Natasha Cloud, Washington Mystics hold ‘media blackout’

WASHINGTON – When the 2019 WNBA schedule was released, several Mystics players likely circled June 14: the date of their first game against the Storm, who had swept the Mystics in the 2018 WNBA Finals.

The Mystics even adopted the slogan “Run It Back” for the 2019 season to emphasize their hunger to get back to the finals and rewrite the ending. But for the fourth straight time against Seattle, Washington came up short, falling 74-71 on Friday.

In the postgame locker room, though, the scene was not one of Mystics players hanging their heads. Nor was it one of players letting off steam, frustrated at letting a game they had led by as many as 13 points slip away. When the media entered, Mystics star Elena Delle Donne deferred to guard Natasha Cloud, who rose from her locker, walked to the front of the room, and gave a brief statement. There would be no further questions, she announced.

Cloud was following through on a promise she had made the night before, with the full backing of her teammates. In the last month, three bullets have hit Hendley Elementary School, which sits just 1.7 miles from the Mystics’ arena in Washington D.C.’s Ward 8.

In an Instagram video on Thursday night, Cloud called on D.C. mayor Muriel Bowser and Councilman Trayon White, who represents Ward 8, to respond with solutions. They did not respond to Cloud’s satisfaction, so the team enforced a “media blackout” for Friday’s game. Cloud would be the sole voice of the team and would only answer questions about gun violence in the District.

In her initial video on Thursday night, Cloud painted the grim picture: “When you’re talking about empowering our youth and giving them opportunities, it starts with their education. And our kids can’t even feel safe to go to school right now! What are we doing? We gotta do better for our youth! We got to do better for our community!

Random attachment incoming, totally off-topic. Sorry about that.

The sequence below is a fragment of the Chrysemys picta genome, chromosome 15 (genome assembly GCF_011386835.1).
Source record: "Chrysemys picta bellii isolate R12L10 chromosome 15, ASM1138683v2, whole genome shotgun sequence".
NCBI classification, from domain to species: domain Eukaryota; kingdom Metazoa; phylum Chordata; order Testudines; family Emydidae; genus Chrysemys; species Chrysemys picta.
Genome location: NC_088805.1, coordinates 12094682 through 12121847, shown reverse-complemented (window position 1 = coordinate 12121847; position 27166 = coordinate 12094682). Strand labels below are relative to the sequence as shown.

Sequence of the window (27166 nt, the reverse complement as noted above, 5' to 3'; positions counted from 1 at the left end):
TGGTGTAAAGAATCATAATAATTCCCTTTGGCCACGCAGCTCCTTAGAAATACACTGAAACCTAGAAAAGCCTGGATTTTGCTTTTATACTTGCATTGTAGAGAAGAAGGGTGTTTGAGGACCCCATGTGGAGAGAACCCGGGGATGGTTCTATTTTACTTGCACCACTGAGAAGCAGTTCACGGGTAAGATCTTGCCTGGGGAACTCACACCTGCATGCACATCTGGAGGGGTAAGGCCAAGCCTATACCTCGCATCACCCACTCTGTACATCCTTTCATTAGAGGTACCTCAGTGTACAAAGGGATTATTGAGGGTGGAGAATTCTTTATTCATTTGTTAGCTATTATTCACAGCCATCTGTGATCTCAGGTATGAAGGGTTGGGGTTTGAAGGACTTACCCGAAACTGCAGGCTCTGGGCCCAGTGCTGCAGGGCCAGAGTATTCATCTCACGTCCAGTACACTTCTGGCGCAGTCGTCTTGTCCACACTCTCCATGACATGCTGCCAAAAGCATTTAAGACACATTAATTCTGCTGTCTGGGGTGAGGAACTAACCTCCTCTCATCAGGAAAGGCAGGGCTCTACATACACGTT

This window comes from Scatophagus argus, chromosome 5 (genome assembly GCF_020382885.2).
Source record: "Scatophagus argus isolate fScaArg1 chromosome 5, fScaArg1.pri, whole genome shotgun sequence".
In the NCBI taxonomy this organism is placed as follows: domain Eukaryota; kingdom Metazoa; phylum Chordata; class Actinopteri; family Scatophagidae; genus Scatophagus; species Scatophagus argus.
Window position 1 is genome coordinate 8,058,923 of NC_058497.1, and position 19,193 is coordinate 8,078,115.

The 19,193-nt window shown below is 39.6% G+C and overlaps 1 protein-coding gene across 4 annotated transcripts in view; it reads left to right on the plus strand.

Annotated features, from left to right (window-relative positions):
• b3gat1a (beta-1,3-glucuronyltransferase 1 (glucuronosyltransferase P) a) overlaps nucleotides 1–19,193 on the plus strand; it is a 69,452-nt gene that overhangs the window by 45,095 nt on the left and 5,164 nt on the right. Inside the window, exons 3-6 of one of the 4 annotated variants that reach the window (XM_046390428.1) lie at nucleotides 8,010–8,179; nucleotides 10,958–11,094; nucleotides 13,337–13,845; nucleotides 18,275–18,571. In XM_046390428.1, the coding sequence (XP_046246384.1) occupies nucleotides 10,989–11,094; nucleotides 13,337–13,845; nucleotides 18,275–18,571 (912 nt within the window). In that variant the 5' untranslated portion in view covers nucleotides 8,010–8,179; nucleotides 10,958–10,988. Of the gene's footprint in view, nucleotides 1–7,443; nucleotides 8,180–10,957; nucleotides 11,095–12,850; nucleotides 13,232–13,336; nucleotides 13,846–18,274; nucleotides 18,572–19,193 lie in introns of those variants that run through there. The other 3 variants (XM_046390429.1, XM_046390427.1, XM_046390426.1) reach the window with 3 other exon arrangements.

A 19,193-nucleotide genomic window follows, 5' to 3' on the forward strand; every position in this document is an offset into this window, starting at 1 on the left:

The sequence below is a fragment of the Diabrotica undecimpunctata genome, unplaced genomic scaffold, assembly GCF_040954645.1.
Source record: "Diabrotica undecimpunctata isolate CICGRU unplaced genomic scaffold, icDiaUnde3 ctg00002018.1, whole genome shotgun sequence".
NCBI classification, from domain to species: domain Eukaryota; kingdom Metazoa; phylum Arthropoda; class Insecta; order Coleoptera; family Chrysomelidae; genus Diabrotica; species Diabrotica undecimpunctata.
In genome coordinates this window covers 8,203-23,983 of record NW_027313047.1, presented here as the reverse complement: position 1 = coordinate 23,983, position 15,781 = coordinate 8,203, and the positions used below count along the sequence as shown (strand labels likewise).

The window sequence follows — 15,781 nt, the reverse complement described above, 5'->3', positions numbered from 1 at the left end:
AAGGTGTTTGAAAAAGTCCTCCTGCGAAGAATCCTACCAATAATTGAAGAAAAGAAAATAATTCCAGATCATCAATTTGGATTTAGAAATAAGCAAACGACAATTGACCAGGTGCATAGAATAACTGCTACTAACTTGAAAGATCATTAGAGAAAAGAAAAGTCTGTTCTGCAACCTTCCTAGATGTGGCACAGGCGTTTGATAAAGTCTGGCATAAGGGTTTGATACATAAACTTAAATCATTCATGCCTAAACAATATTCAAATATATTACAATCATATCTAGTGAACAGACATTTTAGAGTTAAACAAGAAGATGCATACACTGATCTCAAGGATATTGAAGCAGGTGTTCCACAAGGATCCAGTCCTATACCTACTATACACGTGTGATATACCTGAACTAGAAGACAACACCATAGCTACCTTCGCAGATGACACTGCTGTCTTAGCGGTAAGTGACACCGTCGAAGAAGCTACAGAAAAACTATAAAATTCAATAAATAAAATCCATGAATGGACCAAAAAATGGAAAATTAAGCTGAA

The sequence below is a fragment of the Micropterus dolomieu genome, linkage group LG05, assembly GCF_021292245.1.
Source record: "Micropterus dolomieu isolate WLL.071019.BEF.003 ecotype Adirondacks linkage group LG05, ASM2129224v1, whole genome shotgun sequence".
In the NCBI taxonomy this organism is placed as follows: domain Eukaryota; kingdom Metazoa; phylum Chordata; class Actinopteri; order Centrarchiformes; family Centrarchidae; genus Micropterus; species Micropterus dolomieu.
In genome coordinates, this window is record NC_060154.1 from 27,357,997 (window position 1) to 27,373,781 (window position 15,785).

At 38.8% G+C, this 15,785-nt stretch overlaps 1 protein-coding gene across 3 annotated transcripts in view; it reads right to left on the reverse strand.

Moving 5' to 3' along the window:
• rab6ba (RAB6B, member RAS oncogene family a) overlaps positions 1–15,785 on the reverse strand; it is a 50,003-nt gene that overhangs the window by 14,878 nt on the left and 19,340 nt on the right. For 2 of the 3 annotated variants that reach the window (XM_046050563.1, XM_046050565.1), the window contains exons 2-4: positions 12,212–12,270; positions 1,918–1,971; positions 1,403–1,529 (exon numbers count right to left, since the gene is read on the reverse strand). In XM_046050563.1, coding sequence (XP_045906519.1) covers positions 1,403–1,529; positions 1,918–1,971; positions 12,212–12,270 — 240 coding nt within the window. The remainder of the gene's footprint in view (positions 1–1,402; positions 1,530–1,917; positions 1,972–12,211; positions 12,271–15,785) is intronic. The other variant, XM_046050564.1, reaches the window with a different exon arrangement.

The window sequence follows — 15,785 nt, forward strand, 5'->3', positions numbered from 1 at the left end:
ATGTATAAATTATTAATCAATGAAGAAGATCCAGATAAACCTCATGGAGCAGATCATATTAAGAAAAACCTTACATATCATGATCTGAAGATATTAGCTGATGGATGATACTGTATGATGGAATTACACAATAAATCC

“The fact that three bullets have gone through—the fact that one bullet has gone through that school’s window—but three in the month of June and nothing is being done. I’m calling everyone’s asses out. D.C., do better.”

Before Friday’s game, Cloud spent several minutes answering reporters’ questions about the shooting and the media blackout. The reason she felt compelled to act was simple: “We’re talking about five- and six-year-olds, and they’re in fear for their life. That was all that I needed. … Being in there, seeing the kids, hearing them talk about it as just something that happens—this shouldn’t be something that happens.”

Cloud also emphasized that her sense of personal responsibility goes much further than initiating a media blackout for a single night. “I’m not here for [empty] promises,” she said. “I want to give back to this community. D.C. is my second home. It’s a part of who I am, it’s helped me mature, it’s helped me grow. … It’s my turn to do my part.” And as a team, the Mystics “have a platform … that we need to utilize and we need to help this community.” Cloud added that lots of people in the community had already reached out to thank her for taking a stand.